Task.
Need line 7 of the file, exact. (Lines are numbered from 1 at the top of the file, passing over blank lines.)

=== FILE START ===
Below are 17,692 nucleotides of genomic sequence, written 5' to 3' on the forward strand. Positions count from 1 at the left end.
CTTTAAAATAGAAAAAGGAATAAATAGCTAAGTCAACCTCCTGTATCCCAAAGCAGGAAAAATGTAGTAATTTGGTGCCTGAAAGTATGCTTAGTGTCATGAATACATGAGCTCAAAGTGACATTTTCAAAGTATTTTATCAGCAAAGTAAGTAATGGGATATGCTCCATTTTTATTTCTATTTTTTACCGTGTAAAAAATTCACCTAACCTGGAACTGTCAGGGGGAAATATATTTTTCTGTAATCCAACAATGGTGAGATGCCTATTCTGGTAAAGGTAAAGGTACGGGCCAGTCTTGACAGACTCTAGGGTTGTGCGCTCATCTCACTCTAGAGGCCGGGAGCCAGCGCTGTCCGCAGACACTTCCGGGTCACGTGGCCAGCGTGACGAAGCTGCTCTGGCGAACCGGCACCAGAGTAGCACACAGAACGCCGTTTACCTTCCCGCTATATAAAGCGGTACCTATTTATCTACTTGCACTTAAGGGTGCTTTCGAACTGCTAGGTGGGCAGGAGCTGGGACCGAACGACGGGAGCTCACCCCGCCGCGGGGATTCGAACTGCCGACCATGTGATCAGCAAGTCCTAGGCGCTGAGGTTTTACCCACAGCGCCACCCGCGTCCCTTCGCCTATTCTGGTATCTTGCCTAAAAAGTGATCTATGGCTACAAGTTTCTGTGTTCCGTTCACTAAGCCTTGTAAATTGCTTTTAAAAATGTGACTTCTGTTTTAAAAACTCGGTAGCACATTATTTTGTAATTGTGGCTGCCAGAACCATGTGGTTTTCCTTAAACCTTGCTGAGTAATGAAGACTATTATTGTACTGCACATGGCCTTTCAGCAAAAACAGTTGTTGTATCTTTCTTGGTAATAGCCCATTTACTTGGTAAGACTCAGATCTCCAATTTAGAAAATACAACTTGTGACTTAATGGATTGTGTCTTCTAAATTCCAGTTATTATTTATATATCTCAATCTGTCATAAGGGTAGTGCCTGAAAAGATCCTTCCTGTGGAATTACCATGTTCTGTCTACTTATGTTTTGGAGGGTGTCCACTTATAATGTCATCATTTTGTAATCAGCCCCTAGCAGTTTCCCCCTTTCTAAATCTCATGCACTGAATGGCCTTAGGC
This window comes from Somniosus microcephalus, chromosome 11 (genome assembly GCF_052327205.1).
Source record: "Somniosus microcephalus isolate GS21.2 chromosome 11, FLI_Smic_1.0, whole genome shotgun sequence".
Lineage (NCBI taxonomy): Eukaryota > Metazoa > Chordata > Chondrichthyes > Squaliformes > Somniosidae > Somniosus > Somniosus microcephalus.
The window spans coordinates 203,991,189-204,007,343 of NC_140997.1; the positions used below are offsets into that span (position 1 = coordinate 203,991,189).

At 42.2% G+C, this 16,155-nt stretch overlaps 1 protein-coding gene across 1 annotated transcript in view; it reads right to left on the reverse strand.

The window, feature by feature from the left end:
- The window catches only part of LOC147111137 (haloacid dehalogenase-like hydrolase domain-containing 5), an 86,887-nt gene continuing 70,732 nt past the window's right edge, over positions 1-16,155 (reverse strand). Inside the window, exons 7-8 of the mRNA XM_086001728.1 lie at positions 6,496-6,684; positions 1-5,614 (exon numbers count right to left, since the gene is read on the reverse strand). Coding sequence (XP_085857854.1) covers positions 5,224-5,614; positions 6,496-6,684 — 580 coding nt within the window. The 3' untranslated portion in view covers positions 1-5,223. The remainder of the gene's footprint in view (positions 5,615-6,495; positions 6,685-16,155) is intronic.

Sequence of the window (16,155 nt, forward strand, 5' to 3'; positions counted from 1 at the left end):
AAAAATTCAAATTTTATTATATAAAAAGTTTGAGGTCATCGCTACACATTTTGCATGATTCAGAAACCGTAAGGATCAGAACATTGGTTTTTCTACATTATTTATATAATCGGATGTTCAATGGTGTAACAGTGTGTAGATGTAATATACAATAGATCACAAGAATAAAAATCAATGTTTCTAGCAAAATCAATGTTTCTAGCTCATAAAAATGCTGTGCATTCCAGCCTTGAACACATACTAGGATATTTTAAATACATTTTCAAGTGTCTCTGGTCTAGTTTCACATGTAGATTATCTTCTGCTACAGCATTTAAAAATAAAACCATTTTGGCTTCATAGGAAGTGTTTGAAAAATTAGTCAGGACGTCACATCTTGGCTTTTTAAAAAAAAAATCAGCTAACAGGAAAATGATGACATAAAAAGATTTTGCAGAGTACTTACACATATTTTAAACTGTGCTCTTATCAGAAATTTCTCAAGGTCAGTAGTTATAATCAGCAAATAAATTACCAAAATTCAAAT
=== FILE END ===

At 42.2% G+C, this 16,155-nt stretch overlaps 1 protein-coding gene across 1 annotated transcript in view; it reads right to left on the reverse strand.